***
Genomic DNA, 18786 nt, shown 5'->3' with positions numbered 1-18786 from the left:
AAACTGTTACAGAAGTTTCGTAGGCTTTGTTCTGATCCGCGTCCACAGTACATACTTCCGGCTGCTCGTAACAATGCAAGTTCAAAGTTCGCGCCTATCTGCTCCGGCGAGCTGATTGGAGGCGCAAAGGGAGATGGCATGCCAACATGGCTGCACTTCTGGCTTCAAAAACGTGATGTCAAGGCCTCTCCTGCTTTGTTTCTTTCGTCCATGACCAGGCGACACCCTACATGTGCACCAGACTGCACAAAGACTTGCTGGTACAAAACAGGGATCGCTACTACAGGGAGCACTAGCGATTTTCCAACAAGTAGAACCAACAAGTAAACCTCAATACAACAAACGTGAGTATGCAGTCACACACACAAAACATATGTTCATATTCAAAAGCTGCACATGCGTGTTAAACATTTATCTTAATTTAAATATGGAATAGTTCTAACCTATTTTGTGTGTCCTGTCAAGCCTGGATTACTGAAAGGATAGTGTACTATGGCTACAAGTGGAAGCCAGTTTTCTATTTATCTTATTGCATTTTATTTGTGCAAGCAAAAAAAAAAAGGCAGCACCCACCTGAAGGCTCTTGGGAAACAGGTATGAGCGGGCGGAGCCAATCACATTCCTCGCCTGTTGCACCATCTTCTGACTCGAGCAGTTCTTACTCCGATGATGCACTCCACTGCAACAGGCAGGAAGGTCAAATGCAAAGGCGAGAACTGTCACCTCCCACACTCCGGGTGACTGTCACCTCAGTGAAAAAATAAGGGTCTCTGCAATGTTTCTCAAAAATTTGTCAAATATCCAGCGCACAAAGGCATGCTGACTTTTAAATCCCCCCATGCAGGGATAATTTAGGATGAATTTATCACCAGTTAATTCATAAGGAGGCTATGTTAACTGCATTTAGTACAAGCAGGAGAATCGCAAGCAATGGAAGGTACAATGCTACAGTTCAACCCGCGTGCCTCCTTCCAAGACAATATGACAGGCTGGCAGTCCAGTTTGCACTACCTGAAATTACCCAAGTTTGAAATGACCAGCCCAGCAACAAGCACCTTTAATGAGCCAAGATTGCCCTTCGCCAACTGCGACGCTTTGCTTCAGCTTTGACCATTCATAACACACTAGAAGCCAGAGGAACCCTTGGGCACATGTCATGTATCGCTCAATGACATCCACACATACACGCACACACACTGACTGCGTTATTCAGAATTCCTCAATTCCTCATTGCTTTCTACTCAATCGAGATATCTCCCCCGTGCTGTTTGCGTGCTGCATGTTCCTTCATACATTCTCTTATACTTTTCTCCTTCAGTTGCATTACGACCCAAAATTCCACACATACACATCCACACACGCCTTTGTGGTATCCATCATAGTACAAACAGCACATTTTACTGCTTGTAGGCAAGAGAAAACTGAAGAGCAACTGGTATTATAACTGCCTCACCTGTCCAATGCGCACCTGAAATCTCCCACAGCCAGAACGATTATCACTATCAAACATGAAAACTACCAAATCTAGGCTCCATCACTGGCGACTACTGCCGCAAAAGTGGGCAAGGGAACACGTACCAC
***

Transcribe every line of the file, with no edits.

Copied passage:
Genomic DNA, 18786 nt, shown 5'->3' with positions numbered 1-18786 from the left:
AAACTGTTACAGAAGTTTCGTAGGCTTTGTTCTGATCCGCGTCCACAGTACATACTTCCGGCTGCTCGTAACAATGCAAGTTCAAAGTTCGCGCCTATCTGCTCCGGCGAGCTGATTGGAGGCGCAAAGGGAGATGGCATGCCAACATGGCTGCACTTCTGGCTTCAAAAACGTGATGTCAAGGCCTCTCCTGCTTTGTTTCTTTCGTCCATGACCAGGCGACACCCTACATGTGCACCAGACTGCACAAAGACTTGCTGGTACAAAACAGGGATCGCTACTACAGGGAGCACTAGCGATTTTCCAACAAGTAGAACCAACAAGTAAACCTCAATACAACAAACGTGAGTATGCAGTCACACACACAAAACATATGTTCATATTCAAAAGCTGCACATGCGTGTTAAACATTTATCTTAATTTAAATATGGAATAGTTCTAACCTATTTTGTGTGTCCTGTCAAGCCTGGATTACTGAAAGGATAGTGTACTATGGCTACAAGTGGAAGCCAGTTTTCTATTTATCTTATTGCATTTTATTTGTGCAAGCAAAAAAAAAAAGGCAGCACCCACCTGAAGGCTCTTGGGAAACAGGTATGAGCGGGCGGAGCCAATCACATTCCTCGCCTGTTGCACCATCTTCTGACTCGAGCAGTTCTTACTCCGATGATGCACTCCACTGCAACAGGCAGGAAGGTCAAATGCAAAGGCGAGAACTGTCACCTCCCACACTCCGGGTGACTGTCACCTCAGTGAAAAAATAAGGGTCTCTGCAATGTTTCTCAAAAATTTGTCAAATATCCAGCGCACAAAGGCATGCTGACTTTTAAATCCCCCCATGCAGGGATAATTTAGGATGAATTTATCACCAGTTAATTCATAAGGAGGCTATGTTAACTGCATTTAGTACAAGCAGGAGAATCGCAAGCAATGGAAGGTACAATGCTACAGTTCAACCCGCGTGCCTCCTTCCAAGACAATATGACAGGCTGGCAGTCCAGTTTGCACTACCTGAAATTACCCAAGTTTGAAATGACCAGCCCAGCAACAAGCACCTTTAATGAGCCAAGATTGCCCTTCGCCAACTGCGACGCTTTGCTTCAGCTTTGACCATTCATAACACACTAGAAGCCAGAGGAACCCTTGGGCACATGTCATGTATCGCTCAATGACATCCACACATACACGCACACACACTGACTGCGTTATTCAGAATTCCTCAATTCCTCATTGCTTTCTACTCAATCGAGATATCTCCCCCGTGCTGTTTGCGTGCTGCATGTTCCTTCATACATTCTCTTATACTTTTCTCCTTCAGTTGCATTACGACCCAAAATTCCACACATACACATCCACACACGCCTTTGTGGTATCCATCATAGTACAAACAGCACATTTTACTGCTTGTAGGCAAGAGAAAACTGAAGAGCAACTGGTATTATAACTGCCTCACCTGTCCAATGCGCACCTGAAATCTCCCACAGCCAGAACGATTATCACTATCAAACATGAAAACTACCAAATCTAGGCTCCATCACTGGCGACTACTGCCGCAAAAGTGGGCAAGGGAACACGTACCAC